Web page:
BRISBANE, Queensland -- University of Queensland research has found tiger sharks differ from many other sharks in that they donâ€™t use multiple paternity as a reproductive strategy.
UQ researcher Dr. Bonnie Holmes said multiple paternity occurred when a single litter of offspring was fertilized by multiple males, resulting in pups from the same brood having different fathers" which may ultimately increase the genetic diversity of a species.
Dr. Holmes said it was previously believed this was a wide-spread reproductive strategy among sharks, with half-siblings born at the same time.
â€œThe DNA of 112 tiger shark pups from Cairns, Rainbow Beach and the Gold Coast was tested to see if they had different fathers,â€ Dr. Holmes said.
â€œSurprisingly, all pups in each litter appeared to have the same father, except one.â€
Dr. Holmes said this provided critical information for managing the sustainability of tiger sharks globally.
â€œIt is the first genetic assessment of the reproductive strategy of these sharks,â€ she said.
â€œOn the Australian east coast, the species is targeted heavily in shark control operations, recreational game fishing activities and commercial fishing operations.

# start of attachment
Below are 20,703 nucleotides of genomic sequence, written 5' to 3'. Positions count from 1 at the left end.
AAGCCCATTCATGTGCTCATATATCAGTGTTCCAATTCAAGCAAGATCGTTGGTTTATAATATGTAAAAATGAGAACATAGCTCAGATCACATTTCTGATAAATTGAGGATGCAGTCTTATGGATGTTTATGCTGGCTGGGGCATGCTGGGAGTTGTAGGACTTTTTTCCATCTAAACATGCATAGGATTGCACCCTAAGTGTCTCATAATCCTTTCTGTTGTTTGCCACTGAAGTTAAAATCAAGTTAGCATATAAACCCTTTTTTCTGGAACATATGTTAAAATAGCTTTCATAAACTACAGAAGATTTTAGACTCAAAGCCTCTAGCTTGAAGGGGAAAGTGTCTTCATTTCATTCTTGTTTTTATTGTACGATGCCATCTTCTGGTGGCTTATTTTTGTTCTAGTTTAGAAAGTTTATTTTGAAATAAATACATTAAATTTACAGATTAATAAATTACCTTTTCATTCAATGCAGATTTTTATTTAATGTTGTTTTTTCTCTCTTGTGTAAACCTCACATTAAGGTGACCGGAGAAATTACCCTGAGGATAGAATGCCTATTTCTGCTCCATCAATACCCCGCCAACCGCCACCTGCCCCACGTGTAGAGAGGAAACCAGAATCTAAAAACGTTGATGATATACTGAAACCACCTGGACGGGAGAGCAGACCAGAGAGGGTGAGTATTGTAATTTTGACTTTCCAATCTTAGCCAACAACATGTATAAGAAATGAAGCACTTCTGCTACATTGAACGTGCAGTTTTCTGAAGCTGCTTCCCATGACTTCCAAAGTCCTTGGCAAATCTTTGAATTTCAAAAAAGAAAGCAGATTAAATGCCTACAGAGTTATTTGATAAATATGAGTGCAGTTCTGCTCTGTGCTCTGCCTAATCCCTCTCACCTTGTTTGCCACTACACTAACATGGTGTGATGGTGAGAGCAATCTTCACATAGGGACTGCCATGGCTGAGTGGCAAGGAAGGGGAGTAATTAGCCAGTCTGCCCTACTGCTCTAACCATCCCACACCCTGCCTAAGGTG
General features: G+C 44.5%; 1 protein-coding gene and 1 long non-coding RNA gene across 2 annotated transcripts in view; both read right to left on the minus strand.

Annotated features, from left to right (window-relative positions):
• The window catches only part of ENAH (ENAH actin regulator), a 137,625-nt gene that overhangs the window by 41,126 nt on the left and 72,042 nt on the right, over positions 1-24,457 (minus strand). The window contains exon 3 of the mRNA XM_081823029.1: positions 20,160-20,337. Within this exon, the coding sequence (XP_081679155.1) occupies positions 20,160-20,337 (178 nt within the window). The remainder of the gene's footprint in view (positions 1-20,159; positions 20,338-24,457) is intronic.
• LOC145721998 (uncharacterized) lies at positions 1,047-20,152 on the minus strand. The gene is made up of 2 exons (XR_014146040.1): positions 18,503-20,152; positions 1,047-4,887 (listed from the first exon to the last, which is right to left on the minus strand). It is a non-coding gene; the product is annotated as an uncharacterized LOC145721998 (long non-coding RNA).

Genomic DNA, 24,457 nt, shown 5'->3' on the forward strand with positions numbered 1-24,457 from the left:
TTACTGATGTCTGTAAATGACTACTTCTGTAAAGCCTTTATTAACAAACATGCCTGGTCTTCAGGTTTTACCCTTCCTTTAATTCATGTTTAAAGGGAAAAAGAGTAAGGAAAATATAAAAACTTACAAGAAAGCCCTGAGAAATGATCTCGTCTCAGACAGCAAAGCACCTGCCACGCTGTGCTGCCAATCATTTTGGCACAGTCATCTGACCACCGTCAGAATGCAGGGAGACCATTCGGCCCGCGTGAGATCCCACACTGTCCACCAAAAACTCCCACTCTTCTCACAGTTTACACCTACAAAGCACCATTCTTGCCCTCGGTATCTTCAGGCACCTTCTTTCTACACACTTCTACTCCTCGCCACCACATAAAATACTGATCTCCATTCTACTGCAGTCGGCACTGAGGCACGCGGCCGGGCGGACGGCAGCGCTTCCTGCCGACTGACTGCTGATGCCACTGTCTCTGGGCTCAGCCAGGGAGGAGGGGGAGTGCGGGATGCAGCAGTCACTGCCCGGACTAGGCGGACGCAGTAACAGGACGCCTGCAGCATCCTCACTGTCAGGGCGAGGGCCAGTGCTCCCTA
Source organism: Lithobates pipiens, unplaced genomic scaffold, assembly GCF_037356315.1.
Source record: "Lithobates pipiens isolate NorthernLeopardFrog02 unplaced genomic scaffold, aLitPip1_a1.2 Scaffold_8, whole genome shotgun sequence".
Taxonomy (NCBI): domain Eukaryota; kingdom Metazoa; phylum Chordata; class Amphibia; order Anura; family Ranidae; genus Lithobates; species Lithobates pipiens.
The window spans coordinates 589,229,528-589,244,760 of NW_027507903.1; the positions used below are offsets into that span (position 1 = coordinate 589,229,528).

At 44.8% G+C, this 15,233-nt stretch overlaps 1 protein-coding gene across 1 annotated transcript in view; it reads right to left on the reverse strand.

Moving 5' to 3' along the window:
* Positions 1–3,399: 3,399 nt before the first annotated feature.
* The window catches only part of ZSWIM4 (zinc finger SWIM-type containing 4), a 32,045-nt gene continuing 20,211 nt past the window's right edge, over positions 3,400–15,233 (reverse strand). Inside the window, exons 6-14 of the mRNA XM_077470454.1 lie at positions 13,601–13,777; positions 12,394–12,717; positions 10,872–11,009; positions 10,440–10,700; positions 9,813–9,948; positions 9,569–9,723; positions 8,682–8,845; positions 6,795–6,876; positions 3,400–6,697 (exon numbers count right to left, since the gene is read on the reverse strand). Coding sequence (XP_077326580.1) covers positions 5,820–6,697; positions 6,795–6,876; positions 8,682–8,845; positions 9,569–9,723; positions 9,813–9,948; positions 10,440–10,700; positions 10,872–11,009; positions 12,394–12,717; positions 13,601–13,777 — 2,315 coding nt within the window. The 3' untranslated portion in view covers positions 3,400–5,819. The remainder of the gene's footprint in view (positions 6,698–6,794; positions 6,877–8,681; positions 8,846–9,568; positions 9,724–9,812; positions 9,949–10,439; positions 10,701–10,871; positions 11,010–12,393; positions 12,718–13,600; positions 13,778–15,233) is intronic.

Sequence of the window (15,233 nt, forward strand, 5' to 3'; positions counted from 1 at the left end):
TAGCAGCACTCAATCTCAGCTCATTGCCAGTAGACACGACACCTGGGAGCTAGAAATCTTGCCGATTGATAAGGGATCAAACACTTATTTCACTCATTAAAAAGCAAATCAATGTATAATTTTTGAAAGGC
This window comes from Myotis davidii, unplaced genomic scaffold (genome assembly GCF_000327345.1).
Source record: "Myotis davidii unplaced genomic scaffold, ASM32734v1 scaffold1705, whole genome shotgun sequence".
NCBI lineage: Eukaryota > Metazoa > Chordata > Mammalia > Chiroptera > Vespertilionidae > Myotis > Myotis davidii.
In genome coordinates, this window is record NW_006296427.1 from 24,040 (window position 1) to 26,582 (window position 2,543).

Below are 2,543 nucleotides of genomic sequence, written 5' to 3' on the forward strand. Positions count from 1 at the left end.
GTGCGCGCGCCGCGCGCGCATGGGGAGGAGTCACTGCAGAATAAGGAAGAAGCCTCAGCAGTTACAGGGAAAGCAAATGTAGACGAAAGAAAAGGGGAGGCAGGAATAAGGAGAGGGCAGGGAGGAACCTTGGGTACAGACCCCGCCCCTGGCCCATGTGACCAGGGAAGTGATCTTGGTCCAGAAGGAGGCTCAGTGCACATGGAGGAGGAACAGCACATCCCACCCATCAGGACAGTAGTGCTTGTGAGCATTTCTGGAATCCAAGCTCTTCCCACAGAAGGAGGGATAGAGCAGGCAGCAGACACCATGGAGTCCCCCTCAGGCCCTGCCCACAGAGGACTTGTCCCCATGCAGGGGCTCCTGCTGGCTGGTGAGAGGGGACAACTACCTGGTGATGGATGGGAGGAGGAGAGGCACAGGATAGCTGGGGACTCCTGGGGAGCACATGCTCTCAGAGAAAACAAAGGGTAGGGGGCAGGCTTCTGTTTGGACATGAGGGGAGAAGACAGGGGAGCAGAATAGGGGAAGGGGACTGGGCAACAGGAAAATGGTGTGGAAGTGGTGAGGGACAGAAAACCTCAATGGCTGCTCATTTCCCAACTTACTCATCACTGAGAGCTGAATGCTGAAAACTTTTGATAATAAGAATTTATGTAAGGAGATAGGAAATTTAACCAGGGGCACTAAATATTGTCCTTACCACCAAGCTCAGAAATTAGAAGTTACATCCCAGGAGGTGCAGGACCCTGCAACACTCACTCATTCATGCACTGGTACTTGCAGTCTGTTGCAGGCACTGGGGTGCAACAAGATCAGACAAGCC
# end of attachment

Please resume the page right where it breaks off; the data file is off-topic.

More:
â€œTiger sharks in this region may have a reduced capacity to withstand significant fishing pressure, compounded by a reproductive strategy that may make them more vulnerable to loss of genetic diversity and reductions in effective population size.â€
Dr. Holmes said successful mating in sharks might depend on the rate of encounter between potential mates.
â€œBecause tiger sharks roam widely, multiple mating is probably less common as they are less likely to encounter a member of the same species.â€
She said further studies of tiger shark litters were required to corroborate the findings.
â€œAlthough multiple paternity is widely accepted as a common reproductive strategy in elasmobranchs (sharks, rays and skates), the frequency and prevalence may vary between species and populations.
â€œIf multiple paternity does occur in tiger sharks, it does so at extremely low frequencies within litters.â€
The research is published in Royal Society Open Science.
More information: Lack of multiple paternity in the oceanodromous tiger shark (Galeocerdo cuvier). Royal Society Open Science, rsos.royalsocietypublishing.or â€¦ /10.1098/rsos.171385
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